Al Keating interviews Cropster founder Martin Wiesinger. Cropster has quickly become a roaster's best friend and a must have in the specialty roasting world. The Coffee Supreme roasting department uses Cropster each and every roast, allowing for greater control and management in the whole department.
1. I’ve just arrived on the planet. Can you tell me, what is Cropster?
Cropster is a company, with the goal to raise coffee quality along the whole specialty coffee supply chain. We believe that by doing so, not only will end consumers enjoy a better cup of coffee, but it will also help producers to make a sustainable and more predictable income.
2. Was there a lightbulb moment that sparked Cropster?
We worked in coffee research projects at origin before we founded Cropster. Where we could first hand witness the positive impact of the specialty movement on small holder producers. Our last project was targeted towards connecting producers to the global specialty market. After the completion of this project we decided to take matters into our own hands. Research is important and will always have a place in my heart, but after a few years we longed for continuity and the ability to dive deeper into the topic. It all started one May 13, 2007, when we sat down and registered the Cropster domain.
3. As Cropster has grown, what has having more resources allowed you to do (besides planning holidays in Middle Earth)?
To lift my head and look at the road ahead. I have to say, that was a welcoming change. It also gave us the freedom to try out more things. I would characterise myself as a product guy, so having more time to pursue ideas is both exciting and rewarding.
4. What’s been the biggest challenge Cropster has faced and how have you overcome it - or are working to overcome it?
Hah, it’s impossible to single out the “biggest” challenge. Work throws mind-boggling things at one on a weekly basis. A lot of these are based on the global nature of the coffee supply chain. Bridging cultures, languages and time zones. But while picking a single challenge is hardly possible, the answer on how we overcame them is easy: “A great team”.
5. Where is this all headed? I mean, wouldn't it be so much easier if humans were just removed from the roasting process...?
Replacing human beings is harder than it sounds. Is it possible? Sure and some aspects will get automated. Humans do possess incredible abilities that are hard to recreate. I’m in favour of enhancing human tasks by taking away mundane and repetitive work that can easily be done by a computer. A whole lot of work around roasting involves reasoning. This is not going away anytime soon.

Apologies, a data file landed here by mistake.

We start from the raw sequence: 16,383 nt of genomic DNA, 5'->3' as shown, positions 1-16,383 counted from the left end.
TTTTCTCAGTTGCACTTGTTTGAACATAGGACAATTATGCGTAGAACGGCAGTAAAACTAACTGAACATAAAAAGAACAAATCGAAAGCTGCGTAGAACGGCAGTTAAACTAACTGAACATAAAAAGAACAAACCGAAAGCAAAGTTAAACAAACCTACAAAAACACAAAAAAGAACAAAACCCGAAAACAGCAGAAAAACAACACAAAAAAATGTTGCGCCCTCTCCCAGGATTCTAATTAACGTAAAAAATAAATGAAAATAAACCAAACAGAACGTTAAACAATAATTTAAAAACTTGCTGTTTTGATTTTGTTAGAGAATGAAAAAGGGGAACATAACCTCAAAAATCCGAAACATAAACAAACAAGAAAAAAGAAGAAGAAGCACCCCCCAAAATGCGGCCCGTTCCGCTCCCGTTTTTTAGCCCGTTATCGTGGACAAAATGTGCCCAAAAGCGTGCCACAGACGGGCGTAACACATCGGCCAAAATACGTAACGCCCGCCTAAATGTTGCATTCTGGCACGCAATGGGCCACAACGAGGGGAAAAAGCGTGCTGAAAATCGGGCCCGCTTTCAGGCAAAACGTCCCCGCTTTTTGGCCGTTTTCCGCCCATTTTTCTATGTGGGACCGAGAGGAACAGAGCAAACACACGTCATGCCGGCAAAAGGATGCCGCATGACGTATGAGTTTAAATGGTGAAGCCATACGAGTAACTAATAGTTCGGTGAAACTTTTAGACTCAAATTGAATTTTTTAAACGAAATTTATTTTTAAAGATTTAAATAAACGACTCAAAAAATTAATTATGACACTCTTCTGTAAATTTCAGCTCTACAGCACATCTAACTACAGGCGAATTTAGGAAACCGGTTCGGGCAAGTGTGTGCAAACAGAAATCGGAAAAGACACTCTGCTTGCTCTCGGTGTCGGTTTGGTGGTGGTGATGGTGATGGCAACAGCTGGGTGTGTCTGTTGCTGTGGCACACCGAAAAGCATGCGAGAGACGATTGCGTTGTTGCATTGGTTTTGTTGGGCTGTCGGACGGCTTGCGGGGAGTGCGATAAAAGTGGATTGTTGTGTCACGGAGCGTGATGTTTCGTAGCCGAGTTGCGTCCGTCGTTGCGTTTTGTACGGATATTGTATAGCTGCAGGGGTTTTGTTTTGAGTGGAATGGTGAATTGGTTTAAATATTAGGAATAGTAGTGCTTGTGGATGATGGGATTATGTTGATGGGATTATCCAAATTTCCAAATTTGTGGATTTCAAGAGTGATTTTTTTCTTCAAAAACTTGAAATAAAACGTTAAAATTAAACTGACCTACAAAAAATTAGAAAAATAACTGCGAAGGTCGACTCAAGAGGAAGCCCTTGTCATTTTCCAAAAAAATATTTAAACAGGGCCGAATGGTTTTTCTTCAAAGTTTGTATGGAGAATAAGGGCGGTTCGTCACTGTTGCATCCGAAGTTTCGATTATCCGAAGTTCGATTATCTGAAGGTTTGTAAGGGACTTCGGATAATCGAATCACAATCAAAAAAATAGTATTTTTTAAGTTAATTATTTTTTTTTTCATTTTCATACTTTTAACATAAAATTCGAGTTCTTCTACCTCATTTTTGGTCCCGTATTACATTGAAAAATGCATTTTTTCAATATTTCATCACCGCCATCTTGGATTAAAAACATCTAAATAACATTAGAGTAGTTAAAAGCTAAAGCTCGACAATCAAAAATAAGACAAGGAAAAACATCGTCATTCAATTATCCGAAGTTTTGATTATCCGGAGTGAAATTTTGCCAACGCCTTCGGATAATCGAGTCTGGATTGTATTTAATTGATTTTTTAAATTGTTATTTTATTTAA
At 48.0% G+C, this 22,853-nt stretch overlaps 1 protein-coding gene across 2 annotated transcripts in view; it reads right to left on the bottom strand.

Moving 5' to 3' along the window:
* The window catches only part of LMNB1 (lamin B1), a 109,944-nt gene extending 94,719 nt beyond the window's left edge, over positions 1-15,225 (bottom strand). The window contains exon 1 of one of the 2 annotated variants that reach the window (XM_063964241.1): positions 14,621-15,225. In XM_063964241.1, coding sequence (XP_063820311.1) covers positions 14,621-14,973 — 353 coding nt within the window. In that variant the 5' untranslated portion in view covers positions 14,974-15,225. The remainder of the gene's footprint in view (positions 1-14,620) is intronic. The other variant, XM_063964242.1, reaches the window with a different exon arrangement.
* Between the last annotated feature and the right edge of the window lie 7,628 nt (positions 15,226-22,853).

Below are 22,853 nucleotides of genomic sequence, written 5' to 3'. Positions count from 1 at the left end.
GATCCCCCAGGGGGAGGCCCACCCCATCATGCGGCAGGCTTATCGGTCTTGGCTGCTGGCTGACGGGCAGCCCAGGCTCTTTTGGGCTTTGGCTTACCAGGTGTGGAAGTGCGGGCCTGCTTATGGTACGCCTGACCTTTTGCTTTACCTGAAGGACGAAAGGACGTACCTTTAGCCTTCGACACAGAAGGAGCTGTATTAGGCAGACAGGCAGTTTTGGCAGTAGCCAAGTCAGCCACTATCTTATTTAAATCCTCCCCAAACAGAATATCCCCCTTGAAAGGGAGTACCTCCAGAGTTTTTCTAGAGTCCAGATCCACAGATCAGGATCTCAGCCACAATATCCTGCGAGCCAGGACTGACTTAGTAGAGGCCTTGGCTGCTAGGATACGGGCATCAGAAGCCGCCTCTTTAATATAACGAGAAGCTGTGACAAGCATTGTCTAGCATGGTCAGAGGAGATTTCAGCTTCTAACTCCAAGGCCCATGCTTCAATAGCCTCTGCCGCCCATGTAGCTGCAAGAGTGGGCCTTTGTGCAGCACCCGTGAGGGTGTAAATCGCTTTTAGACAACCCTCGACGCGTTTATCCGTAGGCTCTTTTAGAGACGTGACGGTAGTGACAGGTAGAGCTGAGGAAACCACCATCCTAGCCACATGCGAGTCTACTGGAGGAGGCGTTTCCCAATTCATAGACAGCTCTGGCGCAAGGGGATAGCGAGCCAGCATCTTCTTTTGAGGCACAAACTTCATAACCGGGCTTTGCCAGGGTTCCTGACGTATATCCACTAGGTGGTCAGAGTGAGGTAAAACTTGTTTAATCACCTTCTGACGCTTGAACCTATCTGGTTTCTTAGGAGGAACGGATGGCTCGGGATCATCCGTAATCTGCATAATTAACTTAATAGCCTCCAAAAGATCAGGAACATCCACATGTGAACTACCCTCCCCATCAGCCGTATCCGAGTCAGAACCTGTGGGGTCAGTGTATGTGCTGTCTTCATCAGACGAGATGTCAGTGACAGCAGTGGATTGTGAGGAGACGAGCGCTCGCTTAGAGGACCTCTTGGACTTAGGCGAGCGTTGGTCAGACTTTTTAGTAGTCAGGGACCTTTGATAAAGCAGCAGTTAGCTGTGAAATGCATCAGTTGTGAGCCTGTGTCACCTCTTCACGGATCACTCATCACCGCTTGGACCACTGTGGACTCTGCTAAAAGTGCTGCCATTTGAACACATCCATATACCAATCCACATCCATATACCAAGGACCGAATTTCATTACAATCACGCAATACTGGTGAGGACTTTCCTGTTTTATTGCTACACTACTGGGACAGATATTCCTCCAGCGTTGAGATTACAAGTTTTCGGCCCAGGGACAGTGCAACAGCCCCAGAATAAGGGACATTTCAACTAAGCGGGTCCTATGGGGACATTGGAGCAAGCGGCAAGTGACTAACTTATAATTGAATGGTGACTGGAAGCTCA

6. What do you think our industry will look like in 5-10 years?
This very much depends on how we deal with the growing problems at origin. Demand is constantly increasing and yet prices continue to decline. There is also a host of other problems, such as climate change, rising production costs and an ageing farmer population. The coming years will show, if we, the speciality coffee industry, can come together in a joint effort to tackle these challenges. In order to create a sustainable coffee producing sector.
7. What are your favourite coffees to drink?
From an origin perspective I love Kenya. I prefer filter over espresso.
8. Is there someone emerging in our industry that you're keeping an eye on?
We are heading into a new data-driven era of coffee preparation in cafes. Acaia to my knowledge, was the first to popularise the use of flow-rates in brewing. Decent Espresso is entering the espresso market with a technology-focused machine that incorporates computer hardware and software. It’s an interesting trend and I expect other manufacturers to follow suit.
Purely out of curiosity I also follow the development of fully automated robotic cafes a la CafeX. And I, for one, welcome our new robot overlords.
9. You can have one final brew, who would you share it with and why?
My family, definitely my family. Because, although they don’t fully share the entire spectrum of (nerdy) detail when it comes to speciality coffee. For example, they would say: “That’s all very interesting, but I actually just want coffee.” But sharing coffee is even more about the social experience and they are hard to beat in that regard.
10. What’s your morning routine?
I’m very much a poster child when it comes to routines. I get up at 6 am. Followed by a 30 minute workout. Shower, eat breakfast and drink a cup of coffee (AeroPress). Read and check my emails before heading into the office.
11. And finally, if Cropster was a car... What would it be and why?
I’m not a car person. I don’t even own one. On the other hand, I love bikes. Let’s be honest you can never have enough bikes. So if Cropster was a bike, it would be a touring bicycle. Which is a special type of road bike. Designed for comfortable mile munching ability & load carrying. It gives you the freedom of self-contained travel under your own steam, no matter the terrain or destination!